Posted by Susan Halpin on December 12th, 2017
Posted in: Blog, NLM Resources, Public Health
Tags: domestic violence, family violence, holidays and domestic violence, sexual misconduct, sexual violence
What are some of your first thoughts when you think about the holidays? Will you consider me “Negative-Nellie” or one of those “glass-half-empty” people if I admit that “stress” is one of the first thoughts I have when I think about the holidays?
Do you think that family stress could cause an increase in the amount of family violence during the holiday season? My immediate answer is, of course! Increased stress, increased alcohol consumption, increased time with family, increased expectations, increased obligations, it is not hard to see how violence could be the culmination of all those increased behaviors.
Guess what? There is no data to support that assumption that family violence increases during the holidays! “This is a myth that has been debunked pretty well, “according to Monica McLaughlin, deputy director of public policy at the National Network to End Domestic Violence. The National Resource Center on Domestic Violence issued a report that was not able to “find any reliable, national study linking the holidays with an increase in domestic violence. “In fact, the perpetuation of the myth that violence escalates during the holidays, is proof of the significant lack of understanding many of us have about how abuse works. Domestic violence is not just isolated acts of physical violence, instead it is a pattern of behavior that seeks to control and intimidate victims through emotional, verbal, economic and sexual abuse. “Coersive control doesn’t take a vacation,” states Monica McLaughlin. “It’s there all the time.” That is why Melissa Jeltsen entitled her December 13, 2016 Huffington Post article on this topic “Why It’s Dangerous to Claim Domestic Violence Spikes Over the Holidays.“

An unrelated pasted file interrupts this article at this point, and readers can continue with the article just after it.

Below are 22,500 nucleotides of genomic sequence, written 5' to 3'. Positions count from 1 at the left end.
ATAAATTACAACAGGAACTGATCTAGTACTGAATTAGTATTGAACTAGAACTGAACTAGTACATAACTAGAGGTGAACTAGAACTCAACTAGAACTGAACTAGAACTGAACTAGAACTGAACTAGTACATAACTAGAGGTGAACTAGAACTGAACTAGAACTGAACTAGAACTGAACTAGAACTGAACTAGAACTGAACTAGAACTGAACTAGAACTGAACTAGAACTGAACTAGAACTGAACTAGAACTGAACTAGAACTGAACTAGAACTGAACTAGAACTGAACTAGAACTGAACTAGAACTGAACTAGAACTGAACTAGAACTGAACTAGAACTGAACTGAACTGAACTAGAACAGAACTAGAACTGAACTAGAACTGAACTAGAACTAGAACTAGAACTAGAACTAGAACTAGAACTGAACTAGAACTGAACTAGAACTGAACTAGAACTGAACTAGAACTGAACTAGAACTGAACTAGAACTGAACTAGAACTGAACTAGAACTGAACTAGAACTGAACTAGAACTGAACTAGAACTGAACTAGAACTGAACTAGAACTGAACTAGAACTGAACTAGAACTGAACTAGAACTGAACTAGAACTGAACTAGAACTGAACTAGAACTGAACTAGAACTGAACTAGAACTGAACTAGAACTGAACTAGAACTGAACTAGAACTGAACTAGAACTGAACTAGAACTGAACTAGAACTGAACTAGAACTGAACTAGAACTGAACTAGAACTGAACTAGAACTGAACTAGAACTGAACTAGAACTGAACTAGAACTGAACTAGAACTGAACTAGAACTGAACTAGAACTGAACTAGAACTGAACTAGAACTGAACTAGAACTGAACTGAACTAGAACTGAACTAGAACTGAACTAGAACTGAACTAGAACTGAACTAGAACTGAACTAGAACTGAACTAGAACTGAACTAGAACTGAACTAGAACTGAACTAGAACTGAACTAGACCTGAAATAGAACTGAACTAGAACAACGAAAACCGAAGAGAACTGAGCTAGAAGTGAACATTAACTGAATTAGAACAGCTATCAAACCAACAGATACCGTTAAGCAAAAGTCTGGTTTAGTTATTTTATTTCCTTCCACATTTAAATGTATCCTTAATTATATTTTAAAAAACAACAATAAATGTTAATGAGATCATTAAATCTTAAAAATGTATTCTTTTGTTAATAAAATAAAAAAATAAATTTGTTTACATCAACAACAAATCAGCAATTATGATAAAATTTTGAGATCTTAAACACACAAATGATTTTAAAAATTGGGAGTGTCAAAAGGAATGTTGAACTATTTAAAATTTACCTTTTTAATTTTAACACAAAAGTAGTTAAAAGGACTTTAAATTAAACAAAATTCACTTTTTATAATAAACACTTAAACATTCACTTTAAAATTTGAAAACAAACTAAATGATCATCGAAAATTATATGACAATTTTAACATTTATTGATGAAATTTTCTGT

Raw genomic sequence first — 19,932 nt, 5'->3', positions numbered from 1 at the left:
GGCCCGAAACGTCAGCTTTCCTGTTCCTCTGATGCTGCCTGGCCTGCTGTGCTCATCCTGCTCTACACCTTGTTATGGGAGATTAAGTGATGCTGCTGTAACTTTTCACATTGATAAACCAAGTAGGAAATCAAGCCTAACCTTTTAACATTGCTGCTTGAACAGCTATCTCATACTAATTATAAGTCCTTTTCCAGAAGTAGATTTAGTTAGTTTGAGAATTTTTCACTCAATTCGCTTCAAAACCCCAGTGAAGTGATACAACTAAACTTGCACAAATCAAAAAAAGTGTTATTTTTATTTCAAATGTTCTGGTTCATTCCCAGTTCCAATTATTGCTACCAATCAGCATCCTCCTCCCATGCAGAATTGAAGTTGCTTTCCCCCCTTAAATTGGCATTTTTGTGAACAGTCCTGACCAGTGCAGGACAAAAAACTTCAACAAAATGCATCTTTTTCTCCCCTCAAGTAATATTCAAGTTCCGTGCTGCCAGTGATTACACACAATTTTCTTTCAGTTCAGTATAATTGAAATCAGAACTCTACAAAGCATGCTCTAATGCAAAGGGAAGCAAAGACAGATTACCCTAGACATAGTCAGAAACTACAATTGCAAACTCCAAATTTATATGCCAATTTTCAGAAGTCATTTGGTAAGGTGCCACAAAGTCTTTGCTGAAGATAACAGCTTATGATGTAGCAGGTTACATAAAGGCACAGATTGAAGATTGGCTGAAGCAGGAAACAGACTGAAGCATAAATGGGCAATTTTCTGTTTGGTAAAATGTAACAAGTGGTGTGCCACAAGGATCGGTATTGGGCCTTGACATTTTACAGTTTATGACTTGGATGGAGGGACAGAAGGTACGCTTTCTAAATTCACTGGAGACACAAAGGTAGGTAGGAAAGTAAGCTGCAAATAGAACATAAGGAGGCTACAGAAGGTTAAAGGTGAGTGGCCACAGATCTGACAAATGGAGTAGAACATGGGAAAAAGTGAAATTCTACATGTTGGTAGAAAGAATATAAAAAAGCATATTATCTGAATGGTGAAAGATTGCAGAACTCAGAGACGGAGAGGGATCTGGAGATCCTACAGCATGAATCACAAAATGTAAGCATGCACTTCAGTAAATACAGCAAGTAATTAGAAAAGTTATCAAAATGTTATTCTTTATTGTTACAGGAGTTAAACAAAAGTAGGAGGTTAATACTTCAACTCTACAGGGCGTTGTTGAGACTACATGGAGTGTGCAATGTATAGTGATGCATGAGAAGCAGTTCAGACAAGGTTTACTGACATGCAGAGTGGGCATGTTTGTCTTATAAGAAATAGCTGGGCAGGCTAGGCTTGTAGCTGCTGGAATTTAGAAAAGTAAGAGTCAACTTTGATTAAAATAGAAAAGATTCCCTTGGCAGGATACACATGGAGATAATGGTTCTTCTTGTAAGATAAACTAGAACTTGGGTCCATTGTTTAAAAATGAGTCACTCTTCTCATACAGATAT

If you would like to read the article, here is the link http://bit.ly/2kqXcfr .
There has been an abundance of violence in our country over the past few months, I worried about writing a blog post about this topic, especially during the holidays. Over the past few months, I too have felt like I have reached my limit of how much sadness I can tolerate, as I process what seems like weekly tragedies occurring in our country. Yet, it is hard to ignore that there have been 81 famous and prominent men accused of sexual misconduct and/or violence just since the beginning of October according to the December 8, 2017 Time Magazine article, “Here are All the Public Figures Who’ve Been Accused of Sexual Misconduct After Harvey Weinstein,” written by Samantha Cooney.
As a nation we are right in the middle of an important and historic national conversation about sexual misconduct and violence toward women. Victims are finally being heard and perpetrators are suffering significant consequences. Hopefully, this conversation about violence can be an opportunity for education. Through our shared knowledge and education, I am hopeful we can help each other create solutions that will enable women and families to emerge from these tough experiences, stronger and resilient.
Back in November, which is domestic violence month, our local YWCA created this display to bring awareness to domestic violence. The display was placed in the Worcester City Hall for the month. To learn more about this event, http://www.ywcacentralmass.org/events/an-empty-place-at-the-table-5
If you are interested in learning more about domestic violence, the National Library of Medicine has created the following resources through their Specialized Information Services Outreach Portal. You can also access the following information through this link http://bit.ly/2i78Q1R.
Patient Resources in Multiple Languages for Domestic Violence
Domestic violence is a form of abuse that may involve a spouse or partner, a child, elderly relative, or other family member. Domestic violence can include physical, sexual, emotional, and economic abuse. October is Domestic Violence Awareness Month, and the National Library of Medicine offers handouts, audio, and video resources in multiple languages on HealthReach to educate people about domestic violence, such as:
Safe, Smart and Healthy – Keys to Success in Your New Home: Family Issues and Domestic Violence – 2 (16 languages): This one-page handout with accompanying video educates people about resources to assist women and children who are victims of domestic abuse. It contains information about 911, the National Domestic Violence Hotline, Head Start, WIC, and Medicaid.